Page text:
In the late 19th century, James Clements, a Southern Pacific Railroad brakeman decorated his evergreen Christmas tree with seventy-thousand dollars worth of gold nuggets he had found in the Klondike gold rush. And, though most of us probably won’t be able to enjoy such extravagance this holiday season, a beautifully decorated Christmas tree sets the tone for a joyous holiday spent with close friends and family.

Most Christmas trees are decorated with cherished ornaments passed down through recent generations and, though many have stories attached to them, their history remains clouded. This holds true for the history of the Christmas tree itself, and the story is fascinating in its own right.

Unlike James Clements’ tree, the earliest known ornaments did not have the glitter of gold, but they did have an epicurean appeal. These early trees, decorated with apples, were often thought of as an edible treat; however, the apple as we know had deeper significance.

The first detailed description of a decorated Christmas tree comes from early 15th century Strasbourg, Germany, and so many delicacies were known to have decorated the early Christmas tree, it soon became know as the “sugar tree”. Unlike today, children actually looked forward to dismantling the tree, for it was only on Epiphany, that they got to enjoy the treats.

Together, with many of the other customs we inherited from our ancestors, the immigrants of Germany brought with them to America their tree-decorating tradition. And, as this German tradition continued in the 19th century, Americans soon adopted the Christmas tree decorating custom. Innovative women began fashioning ornaments of beaded strings, ribbons, popcorn and paper, while others continued the German custom of hanging gifts on the branches of the tree for their children. Rather than the heavy boxed gifts that we place under our trees today, the nineteenth century gifts tended to be lightweight, unwrapped trinkets that also served the purpose of adorning the tree.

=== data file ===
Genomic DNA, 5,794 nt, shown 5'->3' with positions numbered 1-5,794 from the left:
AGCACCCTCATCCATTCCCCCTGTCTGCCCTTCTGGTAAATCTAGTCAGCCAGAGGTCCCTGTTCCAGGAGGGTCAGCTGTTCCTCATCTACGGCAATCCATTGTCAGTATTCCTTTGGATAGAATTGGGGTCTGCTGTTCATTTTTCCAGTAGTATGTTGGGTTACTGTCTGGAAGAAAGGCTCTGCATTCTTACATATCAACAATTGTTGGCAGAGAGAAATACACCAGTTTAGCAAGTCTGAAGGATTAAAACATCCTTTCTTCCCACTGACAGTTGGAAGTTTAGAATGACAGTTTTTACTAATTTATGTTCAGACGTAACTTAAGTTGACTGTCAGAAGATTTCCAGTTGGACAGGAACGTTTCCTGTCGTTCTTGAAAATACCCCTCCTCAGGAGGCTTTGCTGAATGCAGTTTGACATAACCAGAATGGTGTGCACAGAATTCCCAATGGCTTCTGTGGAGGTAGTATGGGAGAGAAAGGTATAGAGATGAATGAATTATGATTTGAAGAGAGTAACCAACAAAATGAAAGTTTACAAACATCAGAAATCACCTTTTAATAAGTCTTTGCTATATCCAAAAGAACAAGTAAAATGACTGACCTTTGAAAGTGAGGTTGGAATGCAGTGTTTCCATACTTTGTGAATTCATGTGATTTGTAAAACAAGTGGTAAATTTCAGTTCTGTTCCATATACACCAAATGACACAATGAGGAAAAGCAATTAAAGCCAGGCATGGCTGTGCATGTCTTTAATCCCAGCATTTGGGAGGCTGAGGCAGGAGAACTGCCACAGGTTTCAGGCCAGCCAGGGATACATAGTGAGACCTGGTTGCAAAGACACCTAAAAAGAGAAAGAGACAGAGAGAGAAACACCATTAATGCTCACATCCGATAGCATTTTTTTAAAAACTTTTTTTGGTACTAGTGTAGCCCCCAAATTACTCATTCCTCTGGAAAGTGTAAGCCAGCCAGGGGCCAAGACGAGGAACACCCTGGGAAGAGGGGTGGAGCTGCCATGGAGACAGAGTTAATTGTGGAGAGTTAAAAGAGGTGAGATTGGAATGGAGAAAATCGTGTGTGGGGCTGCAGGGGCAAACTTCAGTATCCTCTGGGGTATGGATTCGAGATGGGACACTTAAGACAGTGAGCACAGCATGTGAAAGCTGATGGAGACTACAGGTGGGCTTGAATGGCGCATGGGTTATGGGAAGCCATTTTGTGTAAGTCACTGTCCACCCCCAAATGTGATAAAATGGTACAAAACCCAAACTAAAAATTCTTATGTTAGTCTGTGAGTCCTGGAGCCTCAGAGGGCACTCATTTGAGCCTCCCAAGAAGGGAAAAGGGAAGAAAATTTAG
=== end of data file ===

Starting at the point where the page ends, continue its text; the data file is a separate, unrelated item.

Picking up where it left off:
In the 1870s commercially made Christmas ornaments began to replace hanging gifts and edible ornaments. These early crafted ornaments were primarily made in Germany where artisans specialized in this novel craft. Often designed in tin, wax, embossed paper and hand-blown glass, the early designs were as numerous as they were unusual, ranging from exotic animals to mundane daily artifacts. By 1939, as World War II approached, the glass-blowing town of Lauscha was devastated by war and fell into the territory of the Soviets, eventually becoming part of East Germany. Disappearing as well was the satisfying profession of the craftsman glassblower. By 1940, to meet the demand for ornaments, the Corning Glass Company, of Corning, New York filled the market once dominated by German craftsmen with glass-blowing machines that churned out uniform round balls.

Antique German ornaments are still much sought after by collectors today. And, as with all antiques and collectibles, condition and rarity dictate the prices that some ornaments command in the market. Particularly valuable, are early blown-glass ornaments embellished with reflectors, pictures, and wire tinsel – while some of the most collectible ornaments have glistening effects produced by applied, shimmering chips of tiny glass.

In 1850, Charles Dickens captured the allure of the Christmas tree adorned with ornaments in the following abbreviated passage:  “I have been looking, this evening, at a merry company of children assembled round that pretty German toy, a Christmas tree…”

Dicken’s enchanting description of the nineteenth century Christmas tree leaves little room to wonder why American families became and continued to be fascinated with the tradition of Christmas tree decorating. If you are lucky enough to have inherited these cherished ornaments, you’ll probably agree that their most alluring feature is their whimsical character that brings out the child in even the most somber adult.

Photo 1: Photo Courtesy, Jim Morrison, National Christmas Center

Photo 2: Photo Courtesy, Motka.com


Martine White, of Bernards Appraisal Associates, LLC in Gladstone, New Jersey is a Senior Certified Appraiser of Antiques & Decorative Arts with the American Society of Appraisers and the Appraisers Association of America. Ms. White has been appraising personal property in the Metropolitan area since 1988. Martine and her associates specialize in appraising antique furniture, silver, paintings, decorative art and Oriental rugs. Martine can be reached at 908-234-1153.